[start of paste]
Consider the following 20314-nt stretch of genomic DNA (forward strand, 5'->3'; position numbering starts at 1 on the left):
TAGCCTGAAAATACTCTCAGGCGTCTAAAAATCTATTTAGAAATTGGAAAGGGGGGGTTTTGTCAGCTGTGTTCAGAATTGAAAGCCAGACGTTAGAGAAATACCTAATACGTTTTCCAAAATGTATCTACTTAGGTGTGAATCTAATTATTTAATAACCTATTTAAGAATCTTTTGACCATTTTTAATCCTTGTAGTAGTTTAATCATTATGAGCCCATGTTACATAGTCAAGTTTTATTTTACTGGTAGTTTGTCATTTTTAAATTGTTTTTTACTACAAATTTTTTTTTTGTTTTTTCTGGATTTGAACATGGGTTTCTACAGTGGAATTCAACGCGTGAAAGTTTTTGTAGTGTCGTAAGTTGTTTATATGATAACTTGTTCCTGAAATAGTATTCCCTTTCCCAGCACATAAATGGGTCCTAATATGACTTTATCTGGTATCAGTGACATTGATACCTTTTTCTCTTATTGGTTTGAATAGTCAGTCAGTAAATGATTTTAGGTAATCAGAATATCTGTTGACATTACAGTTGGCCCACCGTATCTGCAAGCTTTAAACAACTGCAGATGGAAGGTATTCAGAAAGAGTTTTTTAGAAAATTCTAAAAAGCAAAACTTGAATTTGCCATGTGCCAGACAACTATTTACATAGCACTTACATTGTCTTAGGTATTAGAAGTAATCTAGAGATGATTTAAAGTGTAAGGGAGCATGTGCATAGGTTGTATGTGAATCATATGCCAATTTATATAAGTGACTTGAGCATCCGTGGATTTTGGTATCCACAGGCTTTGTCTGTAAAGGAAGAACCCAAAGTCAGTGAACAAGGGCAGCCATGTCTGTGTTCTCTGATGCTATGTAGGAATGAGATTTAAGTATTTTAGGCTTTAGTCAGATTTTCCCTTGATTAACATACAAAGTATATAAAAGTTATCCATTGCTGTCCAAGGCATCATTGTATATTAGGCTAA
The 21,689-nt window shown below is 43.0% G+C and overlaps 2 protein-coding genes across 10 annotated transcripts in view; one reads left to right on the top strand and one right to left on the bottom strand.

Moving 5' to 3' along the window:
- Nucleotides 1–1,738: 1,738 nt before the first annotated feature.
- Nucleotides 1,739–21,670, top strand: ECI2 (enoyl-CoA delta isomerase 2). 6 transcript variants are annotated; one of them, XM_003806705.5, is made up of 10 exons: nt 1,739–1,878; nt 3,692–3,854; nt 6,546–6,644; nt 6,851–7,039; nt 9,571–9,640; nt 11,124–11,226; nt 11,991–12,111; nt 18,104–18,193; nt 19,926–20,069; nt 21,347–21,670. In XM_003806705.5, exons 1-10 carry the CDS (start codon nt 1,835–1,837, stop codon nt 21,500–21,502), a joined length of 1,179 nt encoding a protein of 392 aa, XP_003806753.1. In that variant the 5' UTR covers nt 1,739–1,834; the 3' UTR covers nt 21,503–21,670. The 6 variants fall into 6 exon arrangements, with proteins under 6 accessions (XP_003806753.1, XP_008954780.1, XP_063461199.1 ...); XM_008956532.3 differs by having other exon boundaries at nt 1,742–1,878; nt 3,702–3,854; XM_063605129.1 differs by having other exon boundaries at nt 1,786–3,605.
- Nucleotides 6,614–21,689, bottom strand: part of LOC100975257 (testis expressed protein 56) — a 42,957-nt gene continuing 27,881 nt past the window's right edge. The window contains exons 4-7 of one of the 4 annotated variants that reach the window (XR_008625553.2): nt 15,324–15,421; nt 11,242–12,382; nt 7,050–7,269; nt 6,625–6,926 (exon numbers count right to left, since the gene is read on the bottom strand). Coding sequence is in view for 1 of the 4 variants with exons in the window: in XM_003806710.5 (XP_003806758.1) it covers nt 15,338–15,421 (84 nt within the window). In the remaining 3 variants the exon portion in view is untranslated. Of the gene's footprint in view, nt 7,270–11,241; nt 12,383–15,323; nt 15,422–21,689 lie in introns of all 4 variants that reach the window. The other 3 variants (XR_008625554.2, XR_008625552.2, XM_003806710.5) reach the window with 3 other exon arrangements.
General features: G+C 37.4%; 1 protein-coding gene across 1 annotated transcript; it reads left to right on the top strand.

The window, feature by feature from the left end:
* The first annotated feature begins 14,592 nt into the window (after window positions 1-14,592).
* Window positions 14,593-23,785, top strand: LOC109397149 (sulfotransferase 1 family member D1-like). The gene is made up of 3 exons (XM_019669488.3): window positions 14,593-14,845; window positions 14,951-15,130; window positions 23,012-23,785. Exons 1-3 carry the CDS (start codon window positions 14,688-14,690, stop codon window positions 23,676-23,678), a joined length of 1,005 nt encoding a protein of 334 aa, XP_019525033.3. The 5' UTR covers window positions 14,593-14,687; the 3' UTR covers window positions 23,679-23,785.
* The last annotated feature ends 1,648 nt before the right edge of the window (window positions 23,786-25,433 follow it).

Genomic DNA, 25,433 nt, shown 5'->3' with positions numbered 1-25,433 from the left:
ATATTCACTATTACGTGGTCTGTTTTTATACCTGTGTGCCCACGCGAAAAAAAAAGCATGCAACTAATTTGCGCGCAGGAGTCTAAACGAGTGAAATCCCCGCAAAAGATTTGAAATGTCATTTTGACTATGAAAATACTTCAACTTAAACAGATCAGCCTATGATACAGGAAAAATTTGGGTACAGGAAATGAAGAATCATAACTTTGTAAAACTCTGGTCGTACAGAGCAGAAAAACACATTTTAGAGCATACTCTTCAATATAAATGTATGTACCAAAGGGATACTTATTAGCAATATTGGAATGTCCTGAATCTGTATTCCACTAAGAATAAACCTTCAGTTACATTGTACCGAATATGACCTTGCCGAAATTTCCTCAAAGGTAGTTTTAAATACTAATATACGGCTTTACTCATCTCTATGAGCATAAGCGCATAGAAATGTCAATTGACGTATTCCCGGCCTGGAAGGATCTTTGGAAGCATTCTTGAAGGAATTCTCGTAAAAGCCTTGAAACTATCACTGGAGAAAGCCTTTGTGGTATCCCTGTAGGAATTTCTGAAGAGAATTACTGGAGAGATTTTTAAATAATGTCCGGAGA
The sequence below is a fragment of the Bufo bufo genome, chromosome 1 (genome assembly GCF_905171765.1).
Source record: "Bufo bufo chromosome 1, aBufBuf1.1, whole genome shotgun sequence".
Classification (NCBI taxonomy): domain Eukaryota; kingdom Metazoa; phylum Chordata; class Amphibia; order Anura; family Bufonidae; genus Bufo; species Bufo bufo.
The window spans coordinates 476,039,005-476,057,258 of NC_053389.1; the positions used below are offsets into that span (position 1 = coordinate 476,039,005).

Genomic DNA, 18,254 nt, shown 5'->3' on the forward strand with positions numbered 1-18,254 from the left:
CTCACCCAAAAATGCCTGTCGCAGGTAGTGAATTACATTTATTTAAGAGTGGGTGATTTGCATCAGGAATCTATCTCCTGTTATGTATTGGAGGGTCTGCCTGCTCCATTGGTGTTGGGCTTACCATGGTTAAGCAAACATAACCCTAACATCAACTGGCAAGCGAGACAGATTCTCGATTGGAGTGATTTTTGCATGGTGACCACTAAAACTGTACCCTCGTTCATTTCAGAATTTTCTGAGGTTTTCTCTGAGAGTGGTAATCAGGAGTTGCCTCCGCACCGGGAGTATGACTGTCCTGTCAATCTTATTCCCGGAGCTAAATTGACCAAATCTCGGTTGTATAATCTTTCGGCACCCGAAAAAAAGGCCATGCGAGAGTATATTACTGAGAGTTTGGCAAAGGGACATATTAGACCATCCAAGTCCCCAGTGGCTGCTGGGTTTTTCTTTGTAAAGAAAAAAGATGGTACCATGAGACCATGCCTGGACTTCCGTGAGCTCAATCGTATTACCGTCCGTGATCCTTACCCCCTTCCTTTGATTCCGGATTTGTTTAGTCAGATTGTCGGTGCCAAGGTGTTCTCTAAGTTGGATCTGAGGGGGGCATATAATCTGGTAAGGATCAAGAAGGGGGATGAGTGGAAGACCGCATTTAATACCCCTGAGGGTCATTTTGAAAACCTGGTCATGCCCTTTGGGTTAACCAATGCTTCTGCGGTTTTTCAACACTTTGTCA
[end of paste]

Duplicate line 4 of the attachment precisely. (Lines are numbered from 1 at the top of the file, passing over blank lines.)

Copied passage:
Moving 5' to 3' along the window: